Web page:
As part of Santa Cruz’s countywide SPOKEN/UNSPOKEN exhibition series, the Sesnon Art Gallery at the University of California, Santa Cruz highlights a collection of artists and activists engaged with forms of resistance. The term “resistance” can represent various profiles from opposition to struggle; it can also portray resilience, strength, courage, and standing up for basic rights. Many artists examine the strength behind resistance and challenge the status quo from politics to art making.
Laura Kina UCSC artist talk – “Painting Okinawan Identity, Diaspora, and Resistance” Tuesday, February 20, 2018 1:30pm.
McHenry Library lower level classroom 1256
1156 High St, Santa Cruz, CA 95064
College Art Association Conference Panel
“The Virtual Asian American Art Museum: Postwar Japanese American Art in Chicago”
Wednesday, February 21, 2018, 2:00-3:30pm
Room 503, Los Angeles Convention Center
“Chicago: Someday, Somewhere – the Photography of James Numata and Yasuhiro Ishimoto”
Jasmine Alinder, University of Wisconsin-Milwaukee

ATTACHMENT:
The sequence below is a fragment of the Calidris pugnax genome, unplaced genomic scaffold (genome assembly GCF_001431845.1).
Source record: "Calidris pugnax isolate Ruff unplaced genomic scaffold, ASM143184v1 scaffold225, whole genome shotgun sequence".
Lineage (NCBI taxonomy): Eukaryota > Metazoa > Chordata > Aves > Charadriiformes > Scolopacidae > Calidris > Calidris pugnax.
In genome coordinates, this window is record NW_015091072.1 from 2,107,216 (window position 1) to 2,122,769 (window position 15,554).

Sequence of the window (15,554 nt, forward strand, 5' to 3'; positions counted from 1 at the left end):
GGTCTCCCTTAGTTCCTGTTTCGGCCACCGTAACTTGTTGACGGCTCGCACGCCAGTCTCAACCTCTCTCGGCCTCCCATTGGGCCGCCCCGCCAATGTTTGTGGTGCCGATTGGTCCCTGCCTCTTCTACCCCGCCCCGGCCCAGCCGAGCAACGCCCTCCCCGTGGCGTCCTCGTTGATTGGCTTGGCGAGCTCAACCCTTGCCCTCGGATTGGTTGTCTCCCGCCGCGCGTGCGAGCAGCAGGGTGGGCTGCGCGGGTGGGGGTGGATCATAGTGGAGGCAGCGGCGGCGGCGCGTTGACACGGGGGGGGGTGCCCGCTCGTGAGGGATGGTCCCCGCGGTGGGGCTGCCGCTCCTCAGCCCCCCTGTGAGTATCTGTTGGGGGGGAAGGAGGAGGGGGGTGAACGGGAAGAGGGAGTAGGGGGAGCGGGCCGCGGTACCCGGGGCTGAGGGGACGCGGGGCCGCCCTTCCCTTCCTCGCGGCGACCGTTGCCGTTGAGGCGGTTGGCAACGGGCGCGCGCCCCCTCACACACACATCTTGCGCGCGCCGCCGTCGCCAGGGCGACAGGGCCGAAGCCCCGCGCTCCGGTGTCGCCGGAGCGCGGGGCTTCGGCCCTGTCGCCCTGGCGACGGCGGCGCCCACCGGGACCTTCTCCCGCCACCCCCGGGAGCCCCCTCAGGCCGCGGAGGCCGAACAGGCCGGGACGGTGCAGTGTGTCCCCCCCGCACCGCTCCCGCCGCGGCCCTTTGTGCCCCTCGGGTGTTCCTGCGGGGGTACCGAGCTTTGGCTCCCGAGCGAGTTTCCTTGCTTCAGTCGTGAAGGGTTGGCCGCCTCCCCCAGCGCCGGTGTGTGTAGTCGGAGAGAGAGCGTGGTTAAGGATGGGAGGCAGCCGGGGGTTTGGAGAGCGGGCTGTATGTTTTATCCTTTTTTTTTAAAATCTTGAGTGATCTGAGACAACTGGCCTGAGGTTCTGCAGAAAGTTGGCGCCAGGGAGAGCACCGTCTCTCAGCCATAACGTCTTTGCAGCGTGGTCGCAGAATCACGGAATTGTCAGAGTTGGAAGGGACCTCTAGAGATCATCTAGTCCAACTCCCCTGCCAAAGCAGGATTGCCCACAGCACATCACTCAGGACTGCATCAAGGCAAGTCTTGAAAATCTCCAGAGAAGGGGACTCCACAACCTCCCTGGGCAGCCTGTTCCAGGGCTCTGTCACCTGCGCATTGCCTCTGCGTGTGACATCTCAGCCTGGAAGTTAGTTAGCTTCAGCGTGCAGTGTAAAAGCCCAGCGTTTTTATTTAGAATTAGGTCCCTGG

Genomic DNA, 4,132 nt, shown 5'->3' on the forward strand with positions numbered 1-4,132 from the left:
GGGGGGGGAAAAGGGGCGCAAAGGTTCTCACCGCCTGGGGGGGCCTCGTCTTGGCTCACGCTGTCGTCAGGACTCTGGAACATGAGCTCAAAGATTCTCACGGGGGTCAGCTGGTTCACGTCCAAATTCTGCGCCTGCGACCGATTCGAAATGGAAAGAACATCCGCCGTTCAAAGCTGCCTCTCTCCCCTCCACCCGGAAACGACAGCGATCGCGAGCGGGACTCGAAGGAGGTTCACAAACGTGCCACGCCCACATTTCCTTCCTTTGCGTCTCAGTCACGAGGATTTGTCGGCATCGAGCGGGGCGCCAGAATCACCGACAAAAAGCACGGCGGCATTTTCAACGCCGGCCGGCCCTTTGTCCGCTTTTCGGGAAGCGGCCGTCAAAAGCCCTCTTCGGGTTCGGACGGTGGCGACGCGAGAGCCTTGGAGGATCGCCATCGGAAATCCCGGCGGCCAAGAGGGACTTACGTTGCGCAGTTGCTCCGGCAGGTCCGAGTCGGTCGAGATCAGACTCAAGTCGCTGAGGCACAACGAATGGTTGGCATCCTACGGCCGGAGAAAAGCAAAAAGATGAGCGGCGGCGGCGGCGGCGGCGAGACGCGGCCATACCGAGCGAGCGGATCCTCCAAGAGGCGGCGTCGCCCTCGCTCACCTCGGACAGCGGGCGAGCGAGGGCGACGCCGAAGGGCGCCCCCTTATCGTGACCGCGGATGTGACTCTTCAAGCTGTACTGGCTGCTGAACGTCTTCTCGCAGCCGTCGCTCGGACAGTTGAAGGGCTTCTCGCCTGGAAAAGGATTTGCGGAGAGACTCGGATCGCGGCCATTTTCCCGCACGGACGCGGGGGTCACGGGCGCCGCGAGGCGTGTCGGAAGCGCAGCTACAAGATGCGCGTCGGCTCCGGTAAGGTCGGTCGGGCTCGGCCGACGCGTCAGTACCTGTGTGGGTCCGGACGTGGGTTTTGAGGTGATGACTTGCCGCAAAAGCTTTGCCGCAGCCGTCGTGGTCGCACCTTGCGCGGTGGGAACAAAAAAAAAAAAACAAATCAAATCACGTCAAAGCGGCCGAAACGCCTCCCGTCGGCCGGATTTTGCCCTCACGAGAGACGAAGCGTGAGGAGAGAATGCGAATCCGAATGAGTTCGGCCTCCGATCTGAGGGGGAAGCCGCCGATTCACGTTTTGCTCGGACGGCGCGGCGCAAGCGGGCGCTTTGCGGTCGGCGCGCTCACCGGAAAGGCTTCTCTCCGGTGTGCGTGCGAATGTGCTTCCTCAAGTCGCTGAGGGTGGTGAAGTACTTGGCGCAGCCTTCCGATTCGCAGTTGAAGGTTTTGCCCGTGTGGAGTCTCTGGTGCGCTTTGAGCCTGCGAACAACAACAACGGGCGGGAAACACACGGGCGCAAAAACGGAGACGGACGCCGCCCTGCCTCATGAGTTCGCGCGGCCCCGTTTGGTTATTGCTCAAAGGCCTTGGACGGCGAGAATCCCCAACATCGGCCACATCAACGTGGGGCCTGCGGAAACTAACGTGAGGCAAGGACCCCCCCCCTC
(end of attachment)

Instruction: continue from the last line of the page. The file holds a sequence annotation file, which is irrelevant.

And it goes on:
John Tain, Asia Art Archive
“Ray Yoshida’s Museum of Extraordinary Values”
Karen Patterson, John Michael Kohler Arts Center
“Michiko Itatani: Painting the Cosmic Novel”
(Chair) Laura Kina, DePaul University
This panel focuses on the work and transnational lives of four Japanese American postwar artists—James Numata (1918–1997), Yasuhiro Ishimoto (1921–2012), Ray Yoshida (1930–2009), and Michiko Itatani (1948–)—featured in the “Chicago-Midwest” module of The Virtual Asian American Art Museum (VAAAM). VAAAM is a large-scale digital humanities project led by New York University Asian/Pacific/American Institute (A/P/A) and the New York University Division of Libraries in partnership with the Smithsonian Institution and the Getty Research Institute that features enhanced access to an array of art and tools for presenting new collaborative scholarship on Asian American art history.